Google faces Indian anti-trust probe

The Competition Commission of India said Monday it had launched an anti-trust probe into Google's online advertising practices, deepening the Internet giant's legal woes in the country.

S.L. Bunker, the secretary of the commission, told AFP that the probe would take "at least a couple of months" to complete and was in response to a complaint from match-making website Bharatmatrimony.com.

"We are investigating Google," he said, adding that the matrimonial website "has filed information which is being investigated to see if it can be verified."

In February the Economic Times reported that Bharatmatrimony.com had complained that Google had "abused its dominance by engaging in discriminatory and retaliatory practices relating to AdWords."

"We have requested the Commission to investigate Google's practices and impose remedial measures to protect competition," a statement from the company was quoted as saying.

AdWords, which earned the bulk of Google's $36.5-billion advertising revenues worldwide in 2011, sells keywords to companies which appear in the site's search engine, allowing them to promote their product online.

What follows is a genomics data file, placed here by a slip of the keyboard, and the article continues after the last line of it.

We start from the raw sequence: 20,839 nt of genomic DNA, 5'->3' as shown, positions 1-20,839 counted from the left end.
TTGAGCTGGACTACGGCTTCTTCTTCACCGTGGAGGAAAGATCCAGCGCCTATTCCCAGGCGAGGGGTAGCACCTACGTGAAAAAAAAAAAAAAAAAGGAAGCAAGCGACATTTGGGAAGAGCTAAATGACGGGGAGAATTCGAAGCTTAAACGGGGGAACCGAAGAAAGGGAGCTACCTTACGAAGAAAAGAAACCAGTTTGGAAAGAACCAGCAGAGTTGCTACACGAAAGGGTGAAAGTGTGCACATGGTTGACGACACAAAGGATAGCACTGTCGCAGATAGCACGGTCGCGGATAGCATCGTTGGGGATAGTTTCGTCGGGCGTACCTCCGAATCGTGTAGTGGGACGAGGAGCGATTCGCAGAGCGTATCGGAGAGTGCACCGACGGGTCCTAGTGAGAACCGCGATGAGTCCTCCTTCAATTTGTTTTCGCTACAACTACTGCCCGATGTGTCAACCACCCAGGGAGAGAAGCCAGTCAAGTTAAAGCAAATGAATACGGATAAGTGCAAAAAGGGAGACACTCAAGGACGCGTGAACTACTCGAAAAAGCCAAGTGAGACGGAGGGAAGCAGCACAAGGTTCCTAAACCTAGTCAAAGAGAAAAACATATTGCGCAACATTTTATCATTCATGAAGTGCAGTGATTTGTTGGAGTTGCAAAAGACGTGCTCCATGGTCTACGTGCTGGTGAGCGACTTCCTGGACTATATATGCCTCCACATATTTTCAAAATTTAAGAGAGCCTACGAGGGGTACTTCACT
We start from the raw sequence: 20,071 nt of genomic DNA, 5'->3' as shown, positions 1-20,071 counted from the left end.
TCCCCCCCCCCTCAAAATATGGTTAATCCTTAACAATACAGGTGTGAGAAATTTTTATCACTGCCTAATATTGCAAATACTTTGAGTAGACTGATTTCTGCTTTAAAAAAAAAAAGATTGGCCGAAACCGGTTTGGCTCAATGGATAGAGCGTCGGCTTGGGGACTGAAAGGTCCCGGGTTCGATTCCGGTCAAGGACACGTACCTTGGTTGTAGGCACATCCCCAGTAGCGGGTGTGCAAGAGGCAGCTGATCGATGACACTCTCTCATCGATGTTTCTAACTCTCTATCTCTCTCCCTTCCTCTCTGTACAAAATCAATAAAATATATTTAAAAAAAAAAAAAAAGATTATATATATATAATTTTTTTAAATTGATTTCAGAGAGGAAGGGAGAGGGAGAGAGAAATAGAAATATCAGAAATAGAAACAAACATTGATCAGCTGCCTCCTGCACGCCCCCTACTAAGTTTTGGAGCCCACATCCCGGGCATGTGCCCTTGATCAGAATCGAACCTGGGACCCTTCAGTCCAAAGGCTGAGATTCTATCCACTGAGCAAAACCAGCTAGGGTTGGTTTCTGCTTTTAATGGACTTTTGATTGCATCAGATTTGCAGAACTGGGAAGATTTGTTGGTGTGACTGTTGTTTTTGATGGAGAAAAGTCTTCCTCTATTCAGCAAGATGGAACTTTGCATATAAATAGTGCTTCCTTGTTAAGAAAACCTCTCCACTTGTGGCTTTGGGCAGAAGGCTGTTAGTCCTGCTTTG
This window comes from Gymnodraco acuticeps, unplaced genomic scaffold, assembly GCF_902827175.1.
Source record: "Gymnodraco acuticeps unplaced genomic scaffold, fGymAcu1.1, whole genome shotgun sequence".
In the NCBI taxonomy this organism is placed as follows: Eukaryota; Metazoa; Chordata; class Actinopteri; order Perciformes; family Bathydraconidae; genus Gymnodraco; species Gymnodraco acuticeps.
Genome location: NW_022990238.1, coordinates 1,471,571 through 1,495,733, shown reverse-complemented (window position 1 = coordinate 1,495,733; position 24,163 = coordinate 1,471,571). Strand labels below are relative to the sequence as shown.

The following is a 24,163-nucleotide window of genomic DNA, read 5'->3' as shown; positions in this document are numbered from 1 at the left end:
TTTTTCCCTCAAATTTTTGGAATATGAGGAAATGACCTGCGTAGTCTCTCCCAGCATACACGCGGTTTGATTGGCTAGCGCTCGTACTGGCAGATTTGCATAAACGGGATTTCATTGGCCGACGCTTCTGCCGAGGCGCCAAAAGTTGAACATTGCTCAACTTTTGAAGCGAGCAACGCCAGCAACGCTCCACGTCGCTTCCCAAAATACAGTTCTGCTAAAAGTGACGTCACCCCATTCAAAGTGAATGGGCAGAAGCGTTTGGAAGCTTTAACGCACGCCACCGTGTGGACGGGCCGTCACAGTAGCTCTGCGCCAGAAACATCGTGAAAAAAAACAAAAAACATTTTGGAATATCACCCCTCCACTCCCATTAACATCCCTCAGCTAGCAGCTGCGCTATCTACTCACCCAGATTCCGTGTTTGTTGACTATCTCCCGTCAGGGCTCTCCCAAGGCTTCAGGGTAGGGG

Sources at Bharatmatrimony.com told the Economic Times that the company had filed the complaint over AdWords' sale of keywords relating to Bharatmatrimony.com to its matchmaking rivals such as Shaadi.com.

A Google spokesman told AFP the company had "not received any communication" on the matter and declined further comment.

India's Competition Commission has the power to impose fines on companies found guilty of violating competition law.

It fined construction giant DLF 6.3 billion rupees ($119 million) in August 2011 for misusing its dominant position in the market and imposing "draconian" conditions on buyers in Delhi's satellite city of Gurgaon.

Monday's investigation comes as Google, which employs close to 2,000 people in India, is embroiled in another probe over its possible breach of domestic foreign-exchange transactions rules.

The Directorate of Enforcement -- a body which monitors foreign exchange dealings -- is investigating how money was shifted from Google to its foreign entities and also its receipt of funds from abroad.

Separately, Google is named along with 18 other Internet firms in a criminal court case over obscene content available on its blogs and video-sharing website YouTube.

In other regulatory problems, competition authorities as far afield as the US, South Korea and Argentina are probing the California-based company's online advertising model given its dominance of the market.

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